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Speed camera revenue doubles in District

A traffic camera. (ABC7)
A traffic camera. (ABC7)
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WASHINGTON (ABC7) -- 2015 was A big year in DC for speed camera revenue. The number of people receiving fines in the District nearly doubled from 2014.

Over last few years, drivers in the District were getting a break when it came to speed camera tickets. But, not anymore.

"I'm upset because I'm spending $800, man. It's crazy," yelled Edward Valentine.

7 ON YOUR SIDE caught Valentine as he was leaving the DC DMV. The Oxon Hill resident, who works in the District, had just paid off some speed camera tickets.

"I had to sacrifice a bill that will have to wait until next month, if I'm not put outdoors, first," added Valentine.

The $800 Valentine paid makes up a fraction of the District's rapidly growing speed camera revenue. At $84 million, documents obtained by the I-Team show speed camera fines nearly doubled in 2015 from the previous year. But looking back to 2012, we see huge swings in revenue. But, why?

Speed Camera Revenue Amount

2015 $84 million

2014 $43 million

2013 $55 million

2012 $125 million

(Source: DC Dept. of Motor Vehicles)

"Certain cameras were out or inoperable," explained Metropolitan Police Department spokesperson Dustin Sternbeck.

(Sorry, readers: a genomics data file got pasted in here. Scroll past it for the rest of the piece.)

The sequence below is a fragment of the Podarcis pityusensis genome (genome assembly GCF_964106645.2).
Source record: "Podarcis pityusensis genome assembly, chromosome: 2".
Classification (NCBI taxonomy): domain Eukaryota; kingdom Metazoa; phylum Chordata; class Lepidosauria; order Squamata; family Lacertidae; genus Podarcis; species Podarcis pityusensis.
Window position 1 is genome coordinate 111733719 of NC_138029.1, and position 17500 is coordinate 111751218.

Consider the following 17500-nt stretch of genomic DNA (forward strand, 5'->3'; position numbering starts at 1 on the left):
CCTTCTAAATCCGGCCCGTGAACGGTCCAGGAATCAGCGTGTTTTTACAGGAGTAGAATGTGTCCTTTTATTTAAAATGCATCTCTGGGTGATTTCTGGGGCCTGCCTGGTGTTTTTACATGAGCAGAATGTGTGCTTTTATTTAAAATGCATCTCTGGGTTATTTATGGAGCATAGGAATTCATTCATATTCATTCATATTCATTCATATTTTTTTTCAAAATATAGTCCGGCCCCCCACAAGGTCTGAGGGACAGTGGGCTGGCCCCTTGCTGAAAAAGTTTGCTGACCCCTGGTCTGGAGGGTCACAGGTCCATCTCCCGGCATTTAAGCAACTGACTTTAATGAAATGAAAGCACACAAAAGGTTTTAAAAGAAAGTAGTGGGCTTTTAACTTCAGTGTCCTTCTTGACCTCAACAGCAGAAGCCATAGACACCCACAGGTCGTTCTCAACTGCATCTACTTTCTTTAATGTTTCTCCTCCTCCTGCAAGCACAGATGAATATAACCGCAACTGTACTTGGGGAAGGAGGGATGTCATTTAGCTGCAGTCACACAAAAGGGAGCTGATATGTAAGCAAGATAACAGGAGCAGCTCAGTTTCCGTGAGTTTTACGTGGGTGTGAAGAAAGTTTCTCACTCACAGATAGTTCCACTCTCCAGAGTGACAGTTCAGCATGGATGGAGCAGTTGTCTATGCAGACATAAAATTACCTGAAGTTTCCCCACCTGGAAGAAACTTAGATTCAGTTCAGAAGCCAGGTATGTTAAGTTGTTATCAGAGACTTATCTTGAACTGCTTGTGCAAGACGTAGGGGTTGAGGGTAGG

MPD operates and maintains the District's speed cameras. Sternback says over the past few years, many were just broken.

"Now all the cameras are up and working appropriately. So, we should have 153 cameras across the district working at this time," added Sternbeck.

Assuming 2015 was an average year in terms of tickets issued. The broken cameras cost DC at least $75 million in lost revenue. But MPD says it's not about the money.

"It's the safety," stated Sternbeck. "If we had zero dollars coming in, that is our goal."

"Whenever you lose $75 million that is significant, by definition. That would account for a lot of needs that the city has," said DC Councilmember Mary Cheh.

Cheh sits on the committee that oversees MPD. When speed camera revenue first tanked due to broken cameras, Cheh says she didn't feel the Police Department adequately explained how maintenance is done or even how the cameras broke.

"Which I think is a fairly pathetic state of affairs," stated Cheh.

Now, she wants this explained to make sure it doesn't happen again.

"I'm glad you got this information because it uncovers something that we have to investigate," concluded Cheh.

Below you will find revenue totals for every speed camera in the District over the last four years.

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